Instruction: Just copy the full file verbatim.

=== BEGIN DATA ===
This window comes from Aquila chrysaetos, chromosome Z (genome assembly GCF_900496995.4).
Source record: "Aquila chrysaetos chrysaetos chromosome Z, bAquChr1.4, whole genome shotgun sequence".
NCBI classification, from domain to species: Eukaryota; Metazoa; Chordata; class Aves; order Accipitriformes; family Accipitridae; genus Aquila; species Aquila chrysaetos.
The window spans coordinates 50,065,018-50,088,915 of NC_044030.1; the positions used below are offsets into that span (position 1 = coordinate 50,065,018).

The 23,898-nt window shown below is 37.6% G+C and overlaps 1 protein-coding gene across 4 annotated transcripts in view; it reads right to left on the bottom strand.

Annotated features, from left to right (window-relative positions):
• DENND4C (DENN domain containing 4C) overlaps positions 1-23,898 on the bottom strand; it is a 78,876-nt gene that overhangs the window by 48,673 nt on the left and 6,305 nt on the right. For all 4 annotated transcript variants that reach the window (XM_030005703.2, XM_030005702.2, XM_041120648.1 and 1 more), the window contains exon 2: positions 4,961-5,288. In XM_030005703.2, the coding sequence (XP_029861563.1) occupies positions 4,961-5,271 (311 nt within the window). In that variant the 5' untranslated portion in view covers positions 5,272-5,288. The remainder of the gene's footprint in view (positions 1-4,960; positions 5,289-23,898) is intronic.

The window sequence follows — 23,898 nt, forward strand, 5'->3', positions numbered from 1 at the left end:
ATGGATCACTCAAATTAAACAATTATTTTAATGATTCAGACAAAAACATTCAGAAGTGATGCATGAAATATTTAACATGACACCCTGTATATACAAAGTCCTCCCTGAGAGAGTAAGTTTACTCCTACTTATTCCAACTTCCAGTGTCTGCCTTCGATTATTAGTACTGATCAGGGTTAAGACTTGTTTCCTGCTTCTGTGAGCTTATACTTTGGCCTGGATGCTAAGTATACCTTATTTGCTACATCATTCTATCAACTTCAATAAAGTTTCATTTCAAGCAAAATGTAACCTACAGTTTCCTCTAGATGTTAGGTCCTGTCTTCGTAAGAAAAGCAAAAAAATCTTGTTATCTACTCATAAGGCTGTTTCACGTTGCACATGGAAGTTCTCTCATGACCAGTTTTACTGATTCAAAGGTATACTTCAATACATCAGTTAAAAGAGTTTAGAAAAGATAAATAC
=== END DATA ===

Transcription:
This window comes from Aquila chrysaetos, chromosome Z (genome assembly GCF_900496995.4).
Source record: "Aquila chrysaetos chrysaetos chromosome Z, bAquChr1.4, whole genome shotgun sequence".
NCBI classification, from domain to species: Eukaryota; Metazoa; Chordata; class Aves; order Accipitriformes; family Accipitridae; genus Aquila; species Aquila chrysaetos.
The window spans coordinates 50,065,018-50,088,915 of NC_044030.1; the positions used below are offsets into that span (position 1 = coordinate 50,065,018).

The 23,898-nt window shown below is 37.6% G+C and overlaps 1 protein-coding gene across 4 annotated transcripts in view; it reads right to left on the bottom strand.

Annotated features, from left to right (window-relative positions):
• DENND4C (DENN domain containing 4C) overlaps positions 1-23,898 on the bottom strand; it is a 78,876-nt gene that overhangs the window by 48,673 nt on the left and 6,305 nt on the right. For all 4 annotated transcript variants that reach the window (XM_030005703.2, XM_030005702.2, XM_041120648.1 and 1 more), the window contains exon 2: positions 4,961-5,288. In XM_030005703.2, the coding sequence (XP_029861563.1) occupies positions 4,961-5,271 (311 nt within the window). In that variant the 5' untranslated portion in view covers positions 5,272-5,288. The remainder of the gene's footprint in view (positions 1-4,960; positions 5,289-23,898) is intronic.

The window sequence follows — 23,898 nt, forward strand, 5'->3', positions numbered from 1 at the left end:
ATGGATCACTCAAATTAAACAATTATTTTAATGATTCAGACAAAAACATTCAGAAGTGATGCATGAAATATTTAACATGACACCCTGTATATACAAAGTCCTCCCTGAGAGAGTAAGTTTACTCCTACTTATTCCAACTTCCAGTGTCTGCCTTCGATTATTAGTACTGATCAGGGTTAAGACTTGTTTCCTGCTTCTGTGAGCTTATACTTTGGCCTGGATGCTAAGTATACCTTATTTGCTACATCATTCTATCAACTTCAATAAAGTTTCATTTCAAGCAAAATGTAACCTACAGTTTCCTCTAGATGTTAGGTCCTGTCTTCGTAAGAAAAGCAAAAAAATCTTGTTATCTACTCATAAGGCTGTTTCACGTTGCACATGGAAGTTCTCTCATGACCAGTTTTACTGATTCAAAGGTATACTTCAATACATCAGTTAAAAGAGTTTAGAAAAGATAAATAC